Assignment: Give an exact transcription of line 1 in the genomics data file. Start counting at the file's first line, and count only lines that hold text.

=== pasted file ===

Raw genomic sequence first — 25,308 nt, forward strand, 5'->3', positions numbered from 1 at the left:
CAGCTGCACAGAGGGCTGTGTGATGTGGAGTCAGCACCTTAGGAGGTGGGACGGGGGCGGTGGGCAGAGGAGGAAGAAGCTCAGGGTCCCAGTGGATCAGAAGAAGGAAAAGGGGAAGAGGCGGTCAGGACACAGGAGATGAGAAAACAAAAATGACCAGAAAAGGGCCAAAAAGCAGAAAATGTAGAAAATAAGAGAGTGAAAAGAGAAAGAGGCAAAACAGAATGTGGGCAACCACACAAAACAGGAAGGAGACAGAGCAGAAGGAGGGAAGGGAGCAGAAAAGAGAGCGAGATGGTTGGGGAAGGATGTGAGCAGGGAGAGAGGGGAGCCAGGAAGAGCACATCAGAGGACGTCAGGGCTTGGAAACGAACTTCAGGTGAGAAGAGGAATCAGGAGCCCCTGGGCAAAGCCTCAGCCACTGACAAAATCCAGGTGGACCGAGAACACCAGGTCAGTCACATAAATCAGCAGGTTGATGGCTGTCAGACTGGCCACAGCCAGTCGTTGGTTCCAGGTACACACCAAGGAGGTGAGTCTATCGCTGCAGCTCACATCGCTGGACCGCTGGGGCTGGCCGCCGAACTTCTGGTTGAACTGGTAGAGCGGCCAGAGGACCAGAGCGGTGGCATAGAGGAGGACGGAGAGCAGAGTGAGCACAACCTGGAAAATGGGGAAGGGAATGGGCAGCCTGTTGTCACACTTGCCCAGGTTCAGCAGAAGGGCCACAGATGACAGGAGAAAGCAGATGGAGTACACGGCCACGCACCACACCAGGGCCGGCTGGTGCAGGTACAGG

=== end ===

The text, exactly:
Raw genomic sequence first — 25,308 nt, forward strand, 5'->3', positions numbered from 1 at the left: